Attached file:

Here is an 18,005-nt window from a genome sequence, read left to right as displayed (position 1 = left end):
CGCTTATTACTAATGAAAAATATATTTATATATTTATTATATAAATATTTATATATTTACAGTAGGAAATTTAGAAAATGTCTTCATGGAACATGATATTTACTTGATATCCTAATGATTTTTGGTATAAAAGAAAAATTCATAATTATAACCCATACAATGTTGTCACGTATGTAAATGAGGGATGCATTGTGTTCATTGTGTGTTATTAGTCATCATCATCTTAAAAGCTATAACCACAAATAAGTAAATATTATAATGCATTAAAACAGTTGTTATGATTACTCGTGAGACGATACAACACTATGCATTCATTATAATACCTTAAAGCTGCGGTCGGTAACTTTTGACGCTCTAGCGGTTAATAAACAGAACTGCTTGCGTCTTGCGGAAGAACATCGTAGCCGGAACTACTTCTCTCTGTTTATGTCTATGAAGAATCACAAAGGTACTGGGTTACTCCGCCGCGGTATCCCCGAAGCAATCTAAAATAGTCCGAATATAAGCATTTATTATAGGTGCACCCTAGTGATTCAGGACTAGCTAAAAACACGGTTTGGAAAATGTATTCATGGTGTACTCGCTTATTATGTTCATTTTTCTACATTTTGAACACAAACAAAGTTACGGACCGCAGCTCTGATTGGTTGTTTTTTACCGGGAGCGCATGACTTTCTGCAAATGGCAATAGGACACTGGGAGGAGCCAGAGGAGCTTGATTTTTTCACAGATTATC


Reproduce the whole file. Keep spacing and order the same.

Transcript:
Here is an 18,005-nt window from a genome sequence, read left to right as displayed (position 1 = left end):
CGCTTATTACTAATGAAAAATATATTTATATATTTATTATATAAATATTTATATATTTACAGTAGGAAATTTAGAAAATGTCTTCATGGAACATGATATTTACTTGATATCCTAATGATTTTTGGTATAAAAGAAAAATTCATAATTATAACCCATACAATGTTGTCACGTATGTAAATGAGGGATGCATTGTGTTCATTGTGTGTTATTAGTCATCATCATCTTAAAAGCTATAACCACAAATAAGTAAATATTATAATGCATTAAAACAGTTGTTATGATTACTCGTGAGACGATACAACACTATGCATTCATTATAATACCTTAAAGCTGCGGTCGGTAACTTTTGACGCTCTAGCGGTTAATAAACAGAACTGCTTGCGTCTTGCGGAAGAACATCGTAGCCGGAACTACTTCTCTCTGTTTATGTCTATGAAGAATCACAAAGGTACTGGGTTACTCCGCCGCGGTATCCCCGAAGCAATCTAAAATAGTCCGAATATAAGCATTTATTATAGGTGCACCCTAGTGATTCAGGACTAGCTAAAAACACGGTTTGGAAAATGTATTCATGGTGTACTCGCTTATTATGTTCATTTTTCTACATTTTGAACACAAACAAAGTTACGGACCGCAGCTCTGATTGGTTGTTTTTTACCGGGAGCGCATGACTTTCTGCAAATGGCAATAGGACACTGGGAGGAGCCAGAGGAGCTTGATTTTTTCACAGATTATC